By the Editorial Board
The defendant had been charged, tried and convicted of a crime. As she neared the end of her prison sentence, a well-known conservative columnist wrote that she was “paying her dues,” and that “there is simply no reason for anyone to attempt to deny her right to leave her troubles in the past and start anew.”
That was 2004, and the woman behind bars was Martha Stewart. Surely, the American ideal of second chances — especially for those with criminal records — should not be reserved only for the rich and powerful. But a raft of federal and state laws impose post-conviction restrictions on a shockingly large number of Americans, who are prevented from ever fully paying their debt to society.
At least 65 million people in the United States, or more than one in four adults, have a criminal record, which can mean anything from an arrest to a prison sentence. This can trigger severe penalties that continue long after punishment is complete, according to a new report by the National Association of Criminal Defense Lawyers.
Many of these penalties, known as collateral consequences, are mandatory, and are imposed regardless of the seriousness of the offense or the person’s individual circumstances. Laws can restrict or ban voting, access to public housing, gun possession and professional and business licensing. They can affect a person’s immigration status, parental rights, credit rating, ability to get a job, and eligibility for benefits.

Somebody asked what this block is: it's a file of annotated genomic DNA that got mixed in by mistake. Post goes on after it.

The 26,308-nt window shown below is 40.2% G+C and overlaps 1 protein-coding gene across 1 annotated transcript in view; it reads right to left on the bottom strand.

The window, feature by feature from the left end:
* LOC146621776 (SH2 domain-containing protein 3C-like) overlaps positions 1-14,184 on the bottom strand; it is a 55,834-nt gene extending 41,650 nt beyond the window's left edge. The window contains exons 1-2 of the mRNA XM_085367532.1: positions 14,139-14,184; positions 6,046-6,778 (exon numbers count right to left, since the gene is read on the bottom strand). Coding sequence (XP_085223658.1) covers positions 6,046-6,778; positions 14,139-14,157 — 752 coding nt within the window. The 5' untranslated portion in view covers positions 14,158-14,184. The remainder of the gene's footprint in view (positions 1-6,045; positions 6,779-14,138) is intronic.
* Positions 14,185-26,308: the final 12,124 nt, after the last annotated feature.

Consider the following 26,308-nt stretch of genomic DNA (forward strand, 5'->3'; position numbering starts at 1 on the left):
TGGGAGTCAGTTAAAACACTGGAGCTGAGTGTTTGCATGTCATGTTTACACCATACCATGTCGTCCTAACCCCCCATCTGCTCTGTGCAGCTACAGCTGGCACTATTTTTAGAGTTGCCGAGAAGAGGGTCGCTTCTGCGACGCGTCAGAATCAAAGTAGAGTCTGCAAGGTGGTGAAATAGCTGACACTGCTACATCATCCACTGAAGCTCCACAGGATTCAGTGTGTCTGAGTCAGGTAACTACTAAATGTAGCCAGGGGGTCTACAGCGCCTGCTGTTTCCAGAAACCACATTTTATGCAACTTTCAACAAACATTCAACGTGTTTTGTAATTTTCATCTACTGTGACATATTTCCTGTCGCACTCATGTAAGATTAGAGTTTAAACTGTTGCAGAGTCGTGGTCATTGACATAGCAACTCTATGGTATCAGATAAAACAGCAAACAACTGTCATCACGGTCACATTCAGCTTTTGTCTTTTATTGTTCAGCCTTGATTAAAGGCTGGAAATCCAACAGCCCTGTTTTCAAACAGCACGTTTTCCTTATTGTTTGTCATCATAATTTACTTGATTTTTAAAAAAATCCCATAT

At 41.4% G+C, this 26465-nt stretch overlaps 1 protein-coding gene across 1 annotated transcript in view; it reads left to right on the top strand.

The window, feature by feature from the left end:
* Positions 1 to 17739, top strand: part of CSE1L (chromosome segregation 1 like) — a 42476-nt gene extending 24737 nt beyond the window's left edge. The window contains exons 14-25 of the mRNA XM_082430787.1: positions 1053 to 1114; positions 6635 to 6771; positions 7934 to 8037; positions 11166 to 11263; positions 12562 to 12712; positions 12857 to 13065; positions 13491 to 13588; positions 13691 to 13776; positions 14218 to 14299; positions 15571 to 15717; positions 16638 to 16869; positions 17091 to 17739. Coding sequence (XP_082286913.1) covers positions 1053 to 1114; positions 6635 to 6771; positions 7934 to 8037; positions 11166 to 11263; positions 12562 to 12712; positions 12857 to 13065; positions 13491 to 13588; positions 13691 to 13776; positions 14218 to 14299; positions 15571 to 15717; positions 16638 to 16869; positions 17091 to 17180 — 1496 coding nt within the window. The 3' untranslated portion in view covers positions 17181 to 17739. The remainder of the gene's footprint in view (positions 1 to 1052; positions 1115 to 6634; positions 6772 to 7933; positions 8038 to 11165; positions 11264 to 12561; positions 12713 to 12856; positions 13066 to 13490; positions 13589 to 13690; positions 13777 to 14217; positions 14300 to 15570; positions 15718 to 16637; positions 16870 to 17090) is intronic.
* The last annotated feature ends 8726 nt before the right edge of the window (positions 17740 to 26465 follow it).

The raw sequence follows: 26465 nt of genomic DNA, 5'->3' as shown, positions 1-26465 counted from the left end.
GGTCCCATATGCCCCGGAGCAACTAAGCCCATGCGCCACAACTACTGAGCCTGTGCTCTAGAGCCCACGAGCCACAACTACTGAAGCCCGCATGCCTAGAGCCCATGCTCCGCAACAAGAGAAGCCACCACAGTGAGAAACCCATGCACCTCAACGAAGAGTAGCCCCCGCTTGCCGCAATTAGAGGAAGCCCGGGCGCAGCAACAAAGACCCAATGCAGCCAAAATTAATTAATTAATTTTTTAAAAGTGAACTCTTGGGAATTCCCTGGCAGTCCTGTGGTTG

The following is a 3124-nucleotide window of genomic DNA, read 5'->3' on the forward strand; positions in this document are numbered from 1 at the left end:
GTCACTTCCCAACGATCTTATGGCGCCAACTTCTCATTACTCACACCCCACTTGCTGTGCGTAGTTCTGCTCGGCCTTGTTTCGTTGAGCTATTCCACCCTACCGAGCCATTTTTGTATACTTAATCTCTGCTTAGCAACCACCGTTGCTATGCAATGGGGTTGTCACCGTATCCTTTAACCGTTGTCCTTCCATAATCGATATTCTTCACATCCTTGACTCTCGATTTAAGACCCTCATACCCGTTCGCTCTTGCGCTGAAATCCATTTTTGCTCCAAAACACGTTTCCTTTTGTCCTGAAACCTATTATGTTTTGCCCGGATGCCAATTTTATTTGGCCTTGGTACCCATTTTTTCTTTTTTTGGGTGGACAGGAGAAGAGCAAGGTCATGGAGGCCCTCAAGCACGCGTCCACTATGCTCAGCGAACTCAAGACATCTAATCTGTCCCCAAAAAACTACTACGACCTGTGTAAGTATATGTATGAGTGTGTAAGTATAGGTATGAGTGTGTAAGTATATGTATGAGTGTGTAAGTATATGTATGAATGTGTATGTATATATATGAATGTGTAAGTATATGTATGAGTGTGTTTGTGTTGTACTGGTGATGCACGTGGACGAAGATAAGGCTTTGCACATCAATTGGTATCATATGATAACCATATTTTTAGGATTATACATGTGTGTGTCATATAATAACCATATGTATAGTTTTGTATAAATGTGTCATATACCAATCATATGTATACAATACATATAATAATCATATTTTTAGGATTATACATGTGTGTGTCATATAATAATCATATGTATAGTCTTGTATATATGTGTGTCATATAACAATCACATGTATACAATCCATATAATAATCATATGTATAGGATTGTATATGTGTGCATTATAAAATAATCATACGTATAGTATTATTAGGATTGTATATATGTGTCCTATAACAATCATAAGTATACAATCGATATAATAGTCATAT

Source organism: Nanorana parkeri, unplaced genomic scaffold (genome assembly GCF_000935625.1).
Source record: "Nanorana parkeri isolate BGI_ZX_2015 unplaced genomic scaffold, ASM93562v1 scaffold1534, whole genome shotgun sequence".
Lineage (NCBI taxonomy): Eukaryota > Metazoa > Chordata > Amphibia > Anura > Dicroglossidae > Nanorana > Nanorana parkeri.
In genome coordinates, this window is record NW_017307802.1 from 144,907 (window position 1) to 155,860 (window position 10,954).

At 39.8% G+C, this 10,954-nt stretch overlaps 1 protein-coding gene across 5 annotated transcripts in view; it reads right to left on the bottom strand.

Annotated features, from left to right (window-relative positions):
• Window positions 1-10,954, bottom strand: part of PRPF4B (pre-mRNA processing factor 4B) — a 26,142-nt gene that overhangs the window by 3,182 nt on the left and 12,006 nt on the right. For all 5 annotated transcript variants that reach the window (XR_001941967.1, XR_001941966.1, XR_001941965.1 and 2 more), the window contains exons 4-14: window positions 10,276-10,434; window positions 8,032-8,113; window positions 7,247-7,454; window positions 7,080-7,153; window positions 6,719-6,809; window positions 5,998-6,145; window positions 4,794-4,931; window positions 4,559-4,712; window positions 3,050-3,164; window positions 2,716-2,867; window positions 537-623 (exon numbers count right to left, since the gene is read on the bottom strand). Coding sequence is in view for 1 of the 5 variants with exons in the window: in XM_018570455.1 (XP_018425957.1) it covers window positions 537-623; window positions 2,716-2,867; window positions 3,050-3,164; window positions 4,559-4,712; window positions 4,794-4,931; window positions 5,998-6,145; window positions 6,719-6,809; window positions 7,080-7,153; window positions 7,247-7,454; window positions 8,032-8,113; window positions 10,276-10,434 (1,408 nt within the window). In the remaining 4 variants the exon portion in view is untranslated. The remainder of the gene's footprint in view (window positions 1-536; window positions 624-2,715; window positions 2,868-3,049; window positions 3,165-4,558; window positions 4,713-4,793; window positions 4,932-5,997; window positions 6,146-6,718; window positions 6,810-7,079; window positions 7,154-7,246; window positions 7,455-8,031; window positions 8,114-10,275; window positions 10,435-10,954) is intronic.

In all, more than 45,000 laws and rules serve to exclude vast numbers of people from fully participating in American life.
Some laws make sense: No one advocates letting someone convicted of pedophilia work in a school. But too often collateral consequences bear no relation to public safety. Should a woman who possessed a small amount of drugs 15 years ago be permanently unable to be licensed as a nurse?
These laws are also counterproductive, since they make it harder, if not impossible, for people with criminal records to find housing or land a job, two key factors that reduce recidivism. And, like virtually every facet of the American criminal justice system, the brunt of these laws falls disproportionately on people of color. For example, blacks and whites use marijuana at similar rates, but blacks are arrested for possession nearly four times as often as whites.
The report makes several recommendations, including the repeal of most mandatory post-conviction penalties, except for those specifically needed to protect public safety. Where the penalties are not mandatory, they should be imposed only if the facts of a case warrant it. The report also recommends that the process for restoring a person’s rights and status be simple, clear and accessible. Some states and cities have taken steps to lift the burden of these laws. Last year, the New York City Housing Authority launched a two-year pilot program to house 150 people coming out of prison with their families. And in at least a dozen states, employers are protected by hiring laws that encourage them to take on job applicants who have criminal records.
Conservatives and liberals alike agree that it is unfair to continue to punish people who have already served their time. In his 2004 State of the Union address, President George W. Bush said, “America is the land of second chance, and when the gates of the prison open, the path ahead should lead to a better life.”
The point is not to excuse or forget the crime; in the Internet era that wouldn’t be possible anyway. Rather, it is to recognize that in America’s vast criminal justice system, where 14 million people are arrested a year and 2.2 million are put behind bars (virtually all of whom will one day be released), second chances are imperative. It is in no one’s interest to keep a large segment of the population on the margins of society.